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Fed Rate Hikes Are Good for Banks—Unless They End in a Recession

Morgan Stanley is one of the big banks that has seen its stock price suffer this year.



Photo:

Gabby Jones for The Wall Street Journal

Interest rates are going up, but bank stocks aren’t.

JPMorgan Chase


JPM -0.16%

& Co.,

Goldman Sachs


GS -0.04%

Group Inc.,

Bank of America Corp.


BAC -0.24%

and

Morgan Stanley


MS -0.84%

have slumped this year after two years of big pandemic gains. All four banks are off their 52-week highs by more than 20%, including a 28% drop at JPMorgan. That compares with a 14% drop in the S&P 500.

Higher rates are supposed to help bank stocks, but they haven’t this year. The Federal Reserve has raised rates twice since March in a bid to curb inflation and hinted that more increases are on the way.

But investors worry that rate increases that are too big or too fast could tip the economy into recession. Broader markets and big-bank stocks jumped Wednesday after the Fed said it would raise rates by half a point. They fell sharply Thursday and Friday as the realities of a more challenging economic environment set in.

“People are worried that the Fed will push until something breaks, which could lead to a recession and credit losses,” said Citigroup analyst Keith Horowitz, who is mostly bullish on the banking sector and expects any potential credit losses to be manageable.

Higher rates can lead to billions of dollars in additional annual revenue for the banks because they allow banks to charge more on loans while paying depositors only modestly more. Banks can also earn more interest on cash that previously sat idle.

Morgan Stanley’s James Gorman told the Wall Street Journal’s CEO Council Summit last week that bank stocks have been largely undervalued relative to their potential.



Photo:

Simon Williams for The Wall Street Journal

Analysts at KBW, a unit of Stifel Financial Corp., project net interest income will rise 18% at Bank of America and 17% at JPMorgan this year.

Still, investors are parsing disparate data about the financial health of consumers and businesses. The U.S. economy shrank by 1.4% in the first quarter, the worst showing since early in the pandemic, in spring 2020. However, consumer and business spending remained strong. Bank executives have pointed to high spending in categories like travel and entertainment as reasons for optimism.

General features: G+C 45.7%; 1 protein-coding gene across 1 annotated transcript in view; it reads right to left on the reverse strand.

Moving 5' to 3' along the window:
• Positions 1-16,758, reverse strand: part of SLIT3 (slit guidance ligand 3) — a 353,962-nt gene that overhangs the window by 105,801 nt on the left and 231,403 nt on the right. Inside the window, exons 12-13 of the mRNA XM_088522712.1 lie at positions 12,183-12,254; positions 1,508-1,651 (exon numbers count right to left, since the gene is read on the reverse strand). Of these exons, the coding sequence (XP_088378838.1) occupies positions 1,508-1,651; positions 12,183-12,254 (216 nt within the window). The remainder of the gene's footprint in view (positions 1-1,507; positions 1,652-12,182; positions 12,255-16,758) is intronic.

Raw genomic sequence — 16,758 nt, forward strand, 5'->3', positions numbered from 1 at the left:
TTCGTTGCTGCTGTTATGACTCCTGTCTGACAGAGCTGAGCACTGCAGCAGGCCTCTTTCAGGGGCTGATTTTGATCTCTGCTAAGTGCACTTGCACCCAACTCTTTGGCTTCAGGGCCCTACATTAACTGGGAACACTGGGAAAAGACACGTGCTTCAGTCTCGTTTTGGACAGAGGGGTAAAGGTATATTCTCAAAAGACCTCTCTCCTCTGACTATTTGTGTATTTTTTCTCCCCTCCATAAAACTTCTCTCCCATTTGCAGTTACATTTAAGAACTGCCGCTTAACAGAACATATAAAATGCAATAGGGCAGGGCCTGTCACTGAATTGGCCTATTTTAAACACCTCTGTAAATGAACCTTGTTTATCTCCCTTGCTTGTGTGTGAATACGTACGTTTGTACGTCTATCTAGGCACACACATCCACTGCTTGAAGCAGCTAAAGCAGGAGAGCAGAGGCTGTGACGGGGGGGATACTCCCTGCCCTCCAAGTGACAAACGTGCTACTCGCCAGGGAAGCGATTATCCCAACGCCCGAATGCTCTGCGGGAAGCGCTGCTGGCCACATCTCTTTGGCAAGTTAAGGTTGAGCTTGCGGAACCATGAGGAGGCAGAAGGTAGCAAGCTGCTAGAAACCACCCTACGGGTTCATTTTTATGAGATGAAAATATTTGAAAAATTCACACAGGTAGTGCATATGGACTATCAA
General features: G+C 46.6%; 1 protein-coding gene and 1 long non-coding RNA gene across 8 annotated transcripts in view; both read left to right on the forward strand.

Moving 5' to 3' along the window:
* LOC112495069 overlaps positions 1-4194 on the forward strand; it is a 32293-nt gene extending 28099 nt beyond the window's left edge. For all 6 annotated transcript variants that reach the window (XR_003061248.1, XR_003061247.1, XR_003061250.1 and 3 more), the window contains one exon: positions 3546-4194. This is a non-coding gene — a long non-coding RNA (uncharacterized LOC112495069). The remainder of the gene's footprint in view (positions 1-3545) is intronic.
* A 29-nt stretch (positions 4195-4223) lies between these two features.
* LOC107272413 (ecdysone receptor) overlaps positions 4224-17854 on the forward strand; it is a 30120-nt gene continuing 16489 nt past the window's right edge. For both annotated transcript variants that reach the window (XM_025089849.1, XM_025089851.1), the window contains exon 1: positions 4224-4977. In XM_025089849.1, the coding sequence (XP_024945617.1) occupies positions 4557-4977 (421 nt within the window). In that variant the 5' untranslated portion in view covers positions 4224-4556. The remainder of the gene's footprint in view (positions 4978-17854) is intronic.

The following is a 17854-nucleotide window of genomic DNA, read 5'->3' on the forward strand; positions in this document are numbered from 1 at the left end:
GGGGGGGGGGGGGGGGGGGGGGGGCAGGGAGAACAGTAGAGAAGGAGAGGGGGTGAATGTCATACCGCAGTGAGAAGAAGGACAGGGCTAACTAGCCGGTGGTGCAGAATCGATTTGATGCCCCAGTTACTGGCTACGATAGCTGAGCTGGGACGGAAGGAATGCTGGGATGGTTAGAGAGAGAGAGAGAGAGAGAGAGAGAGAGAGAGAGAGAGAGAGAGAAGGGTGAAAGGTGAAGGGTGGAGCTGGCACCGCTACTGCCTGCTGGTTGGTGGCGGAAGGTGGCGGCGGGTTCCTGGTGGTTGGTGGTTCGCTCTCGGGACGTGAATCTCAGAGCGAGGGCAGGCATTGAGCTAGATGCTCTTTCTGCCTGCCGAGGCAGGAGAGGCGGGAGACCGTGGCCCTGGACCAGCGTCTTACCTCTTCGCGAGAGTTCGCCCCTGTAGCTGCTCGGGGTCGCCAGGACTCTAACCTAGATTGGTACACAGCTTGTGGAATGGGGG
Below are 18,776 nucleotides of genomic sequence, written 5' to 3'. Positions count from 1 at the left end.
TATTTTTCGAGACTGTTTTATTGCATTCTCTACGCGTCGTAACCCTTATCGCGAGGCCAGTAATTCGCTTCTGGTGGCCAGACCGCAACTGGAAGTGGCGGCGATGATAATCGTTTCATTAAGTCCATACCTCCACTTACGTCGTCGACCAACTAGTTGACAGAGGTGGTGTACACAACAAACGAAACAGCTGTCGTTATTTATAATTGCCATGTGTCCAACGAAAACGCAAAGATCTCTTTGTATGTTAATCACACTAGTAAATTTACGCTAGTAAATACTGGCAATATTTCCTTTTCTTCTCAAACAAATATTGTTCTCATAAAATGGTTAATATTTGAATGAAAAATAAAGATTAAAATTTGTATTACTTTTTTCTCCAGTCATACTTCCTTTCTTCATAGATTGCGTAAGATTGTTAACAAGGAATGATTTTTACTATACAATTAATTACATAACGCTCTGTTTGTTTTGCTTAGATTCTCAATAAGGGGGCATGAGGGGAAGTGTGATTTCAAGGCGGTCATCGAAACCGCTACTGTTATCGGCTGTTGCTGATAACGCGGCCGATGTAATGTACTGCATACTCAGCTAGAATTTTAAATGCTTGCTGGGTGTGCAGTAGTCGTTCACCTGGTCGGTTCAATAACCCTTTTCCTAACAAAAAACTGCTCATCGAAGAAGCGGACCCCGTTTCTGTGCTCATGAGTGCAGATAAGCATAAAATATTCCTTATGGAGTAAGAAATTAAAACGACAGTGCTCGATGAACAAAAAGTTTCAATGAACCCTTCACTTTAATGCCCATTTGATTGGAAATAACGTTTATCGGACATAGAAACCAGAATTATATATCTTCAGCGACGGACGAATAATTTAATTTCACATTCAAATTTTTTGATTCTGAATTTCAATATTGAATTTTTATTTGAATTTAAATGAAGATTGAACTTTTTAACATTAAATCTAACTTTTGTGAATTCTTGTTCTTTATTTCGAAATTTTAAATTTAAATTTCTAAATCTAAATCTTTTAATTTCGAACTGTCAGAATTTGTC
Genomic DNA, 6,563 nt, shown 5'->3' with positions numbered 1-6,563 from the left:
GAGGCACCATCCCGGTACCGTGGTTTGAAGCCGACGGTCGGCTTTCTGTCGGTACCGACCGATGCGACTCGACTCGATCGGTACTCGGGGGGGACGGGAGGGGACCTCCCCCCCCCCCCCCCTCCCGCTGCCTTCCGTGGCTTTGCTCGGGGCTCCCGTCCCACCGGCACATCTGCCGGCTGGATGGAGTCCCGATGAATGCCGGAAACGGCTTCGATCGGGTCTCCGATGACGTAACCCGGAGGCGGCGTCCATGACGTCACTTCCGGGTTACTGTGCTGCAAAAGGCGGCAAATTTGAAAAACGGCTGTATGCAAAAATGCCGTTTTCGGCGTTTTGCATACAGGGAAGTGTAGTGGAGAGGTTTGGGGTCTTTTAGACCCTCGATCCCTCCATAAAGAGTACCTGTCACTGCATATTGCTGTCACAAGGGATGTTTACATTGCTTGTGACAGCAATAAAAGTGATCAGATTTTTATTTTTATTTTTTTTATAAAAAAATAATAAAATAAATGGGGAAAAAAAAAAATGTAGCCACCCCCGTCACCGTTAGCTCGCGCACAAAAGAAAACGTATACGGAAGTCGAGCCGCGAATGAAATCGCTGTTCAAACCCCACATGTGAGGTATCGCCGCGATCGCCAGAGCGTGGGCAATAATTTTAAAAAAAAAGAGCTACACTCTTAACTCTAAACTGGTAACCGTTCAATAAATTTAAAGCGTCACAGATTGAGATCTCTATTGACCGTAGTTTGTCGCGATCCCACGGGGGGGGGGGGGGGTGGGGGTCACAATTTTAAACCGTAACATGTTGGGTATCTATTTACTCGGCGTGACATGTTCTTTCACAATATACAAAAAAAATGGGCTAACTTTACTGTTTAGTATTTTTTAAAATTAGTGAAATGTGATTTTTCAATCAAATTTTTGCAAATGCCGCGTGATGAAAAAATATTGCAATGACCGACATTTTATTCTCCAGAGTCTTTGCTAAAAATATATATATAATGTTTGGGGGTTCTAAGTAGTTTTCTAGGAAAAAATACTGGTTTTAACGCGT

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Market volatility resulting from higher interest rates and the war in Ukraine have dinged big banks’ deal-making businesses. The market for initial public offerings has been largely shut down over the past several months.

Despite the selloffs, bank executives are striking an upbeat tone. “Bank stocks have been largely undervalued…relative to their potential,” Morgan Stanley CEO

James Gorman

said last week/ at The Wall Street Journal’s CEO Council Summit.

Though Mr. Gorman said a mild recession in the near future wouldn’t surprise him, he added that economic uncertainty shouldn’t interfere with long-term decision making. “If you have good strategic things to invest in, whether it’s as a company, a portfolio manager, investor, you should be investing in them.”

Earlier

Federal Reserve Chairman Jerome Powell said Wednesday the central bank approved a half-percentage-point interest-rate increase in an effort to reduce inflation that is running at a four-decade high. Photo: Win McNamee/Getty Images

Write to Charley Grant at charles.grant@wsj.com

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